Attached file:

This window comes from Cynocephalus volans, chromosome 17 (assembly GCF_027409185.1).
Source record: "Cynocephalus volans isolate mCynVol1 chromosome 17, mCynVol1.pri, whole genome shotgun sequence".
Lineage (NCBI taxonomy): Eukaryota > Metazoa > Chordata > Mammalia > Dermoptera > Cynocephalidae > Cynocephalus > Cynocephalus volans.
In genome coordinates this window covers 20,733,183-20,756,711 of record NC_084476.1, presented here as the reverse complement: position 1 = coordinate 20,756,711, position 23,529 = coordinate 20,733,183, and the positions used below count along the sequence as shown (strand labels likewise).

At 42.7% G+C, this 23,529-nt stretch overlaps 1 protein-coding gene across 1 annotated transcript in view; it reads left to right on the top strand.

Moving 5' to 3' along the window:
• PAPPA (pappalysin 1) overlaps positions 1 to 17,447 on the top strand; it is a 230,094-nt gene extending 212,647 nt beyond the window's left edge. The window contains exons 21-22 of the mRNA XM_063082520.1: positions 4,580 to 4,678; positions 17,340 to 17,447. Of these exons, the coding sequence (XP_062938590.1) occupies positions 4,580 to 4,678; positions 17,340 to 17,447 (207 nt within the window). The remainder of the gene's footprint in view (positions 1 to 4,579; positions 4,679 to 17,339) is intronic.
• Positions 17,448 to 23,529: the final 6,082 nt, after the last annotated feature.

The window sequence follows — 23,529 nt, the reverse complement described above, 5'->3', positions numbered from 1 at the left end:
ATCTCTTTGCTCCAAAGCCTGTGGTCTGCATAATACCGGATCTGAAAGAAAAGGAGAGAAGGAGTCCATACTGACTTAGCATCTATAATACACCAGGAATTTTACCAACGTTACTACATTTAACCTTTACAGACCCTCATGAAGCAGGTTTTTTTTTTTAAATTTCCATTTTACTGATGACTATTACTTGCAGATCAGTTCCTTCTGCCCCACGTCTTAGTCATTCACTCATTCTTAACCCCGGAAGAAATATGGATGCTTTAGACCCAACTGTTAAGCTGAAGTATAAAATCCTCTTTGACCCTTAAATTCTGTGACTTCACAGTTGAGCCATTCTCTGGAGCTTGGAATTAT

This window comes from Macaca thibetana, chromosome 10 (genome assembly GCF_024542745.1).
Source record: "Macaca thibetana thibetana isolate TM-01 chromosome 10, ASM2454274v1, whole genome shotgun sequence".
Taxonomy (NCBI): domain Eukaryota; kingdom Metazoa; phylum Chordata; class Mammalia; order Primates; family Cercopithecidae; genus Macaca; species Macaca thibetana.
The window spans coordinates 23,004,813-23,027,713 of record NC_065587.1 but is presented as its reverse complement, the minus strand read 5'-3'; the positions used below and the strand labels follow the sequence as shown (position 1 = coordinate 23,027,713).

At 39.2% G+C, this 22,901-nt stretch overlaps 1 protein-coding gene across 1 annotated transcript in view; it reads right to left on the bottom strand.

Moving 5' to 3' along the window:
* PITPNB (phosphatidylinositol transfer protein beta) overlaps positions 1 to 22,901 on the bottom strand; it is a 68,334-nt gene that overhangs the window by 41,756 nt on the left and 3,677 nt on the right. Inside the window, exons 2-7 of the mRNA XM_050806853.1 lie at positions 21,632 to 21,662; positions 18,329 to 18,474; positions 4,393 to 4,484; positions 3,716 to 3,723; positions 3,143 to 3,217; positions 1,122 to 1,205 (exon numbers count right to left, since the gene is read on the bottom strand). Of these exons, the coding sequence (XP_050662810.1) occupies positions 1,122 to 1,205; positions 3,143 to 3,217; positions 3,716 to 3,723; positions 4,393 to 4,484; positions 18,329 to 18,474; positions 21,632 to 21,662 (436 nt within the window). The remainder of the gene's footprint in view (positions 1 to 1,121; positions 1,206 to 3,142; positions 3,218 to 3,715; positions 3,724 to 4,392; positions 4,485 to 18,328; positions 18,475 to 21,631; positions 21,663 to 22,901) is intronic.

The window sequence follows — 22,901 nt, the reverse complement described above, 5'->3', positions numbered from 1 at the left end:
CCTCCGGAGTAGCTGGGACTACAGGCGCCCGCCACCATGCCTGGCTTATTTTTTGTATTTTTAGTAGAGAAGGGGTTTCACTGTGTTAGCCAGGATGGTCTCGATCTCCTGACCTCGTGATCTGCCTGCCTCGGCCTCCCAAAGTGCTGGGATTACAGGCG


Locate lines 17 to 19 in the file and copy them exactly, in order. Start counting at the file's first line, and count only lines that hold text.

* PITPNB (phosphatidylinositol transfer protein beta) overlaps positions 1 to 22,901 on the bottom strand; it is a 68,334-nt gene that overhangs the window by 41,756 nt on the left and 3,677 nt on the right. Inside the window, exons 2-7 of the mRNA XM_050806853.1 lie at positions 21,632 to 21,662; positions 18,329 to 18,474; positions 4,393 to 4,484; positions 3,716 to 3,723; positions 3,143 to 3,217; positions 1,122 to 1,205 (exon numbers count right to left, since the gene is read on the bottom strand). Of these exons, the coding sequence (XP_050662810.1) occupies positions 1,122 to 1,205; positions 3,143 to 3,217; positions 3,716 to 3,723; positions 4,393 to 4,484; positions 18,329 to 18,474; positions 21,632 to 21,662 (436 nt within the window). The remainder of the gene's footprint in view (positions 1 to 1,121; positions 1,206 to 3,142; positions 3,218 to 3,715; positions 3,724 to 4,392; positions 4,485 to 18,328; positions 18,475 to 21,631; positions 21,663 to 22,901) is intronic.

The window sequence follows — 22,901 nt, the reverse complement described above, 5'->3', positions numbered from 1 at the left end:
CCTCCGGAGTAGCTGGGACTACAGGCGCCCGCCACCATGCCTGGCTTATTTTTTGTATTTTTAGTAGAGAAGGGGTTTCACTGTGTTAGCCAGGATGGTCTCGATCTCCTGACCTCGTGATCTGCCTGCCTCGGCCTCCCAAAGTGCTGGGATTACAGGCG